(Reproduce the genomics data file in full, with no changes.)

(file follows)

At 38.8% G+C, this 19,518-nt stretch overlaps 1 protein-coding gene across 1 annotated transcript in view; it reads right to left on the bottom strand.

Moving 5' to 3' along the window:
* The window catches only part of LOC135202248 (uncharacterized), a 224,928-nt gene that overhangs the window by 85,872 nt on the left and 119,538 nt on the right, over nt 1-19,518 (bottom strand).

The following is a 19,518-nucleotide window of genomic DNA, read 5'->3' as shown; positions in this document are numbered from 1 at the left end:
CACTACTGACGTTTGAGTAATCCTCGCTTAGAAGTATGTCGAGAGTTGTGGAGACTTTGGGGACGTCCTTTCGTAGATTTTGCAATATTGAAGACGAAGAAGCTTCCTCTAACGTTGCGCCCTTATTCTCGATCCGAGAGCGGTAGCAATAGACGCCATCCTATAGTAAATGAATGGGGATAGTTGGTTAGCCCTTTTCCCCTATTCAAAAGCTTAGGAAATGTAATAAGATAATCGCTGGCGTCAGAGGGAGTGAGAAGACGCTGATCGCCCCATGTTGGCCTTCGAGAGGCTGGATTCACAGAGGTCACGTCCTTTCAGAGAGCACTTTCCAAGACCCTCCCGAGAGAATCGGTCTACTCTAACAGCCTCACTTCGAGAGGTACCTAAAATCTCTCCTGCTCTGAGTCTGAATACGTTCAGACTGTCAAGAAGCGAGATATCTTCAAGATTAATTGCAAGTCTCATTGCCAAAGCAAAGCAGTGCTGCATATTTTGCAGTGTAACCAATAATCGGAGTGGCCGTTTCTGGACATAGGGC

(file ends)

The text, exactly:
At 38.8% G+C, this 19,518-nt stretch overlaps 1 protein-coding gene across 1 annotated transcript in view; it reads right to left on the bottom strand.

Moving 5' to 3' along the window:
* The window catches only part of LOC135202248 (uncharacterized), a 224,928-nt gene that overhangs the window by 85,872 nt on the left and 119,538 nt on the right, over nt 1-19,518 (bottom strand).

The following is a 19,518-nucleotide window of genomic DNA, read 5'->3' as shown; positions in this document are numbered from 1 at the left end:
CACTACTGACGTTTGAGTAATCCTCGCTTAGAAGTATGTCGAGAGTTGTGGAGACTTTGGGGACGTCCTTTCGTAGATTTTGCAATATTGAAGACGAAGAAGCTTCCTCTAACGTTGCGCCCTTATTCTCGATCCGAGAGCGGTAGCAATAGACGCCATCCTATAGTAAATGAATGGGGATAGTTGGTTAGCCCTTTTCCCCTATTCAAAAGCTTAGGAAATGTAATAAGATAATCGCTGGCGTCAGAGGGAGTGAGAAGACGCTGATCGCCCCATGTTGGCCTTCGAGAGGCTGGATTCACAGAGGTCACGTCCTTTCAGAGAGCACTTTCCAAGACCCTCCCGAGAGAATCGGTCTACTCTAACAGCCTCACTTCGAGAGGTACCTAAAATCTCTCCTGCTCTGAGTCTGAATACGTTCAGACTGTCAAGAAGCGAGATATCTTCAAGATTAATTGCAAGTCTCATTGCCAAAGCAAAGCAGTGCTGCATATTTTGCAGTGTAACCAATAATCGGAGTGGCCGTTTCTGGACATAGGGC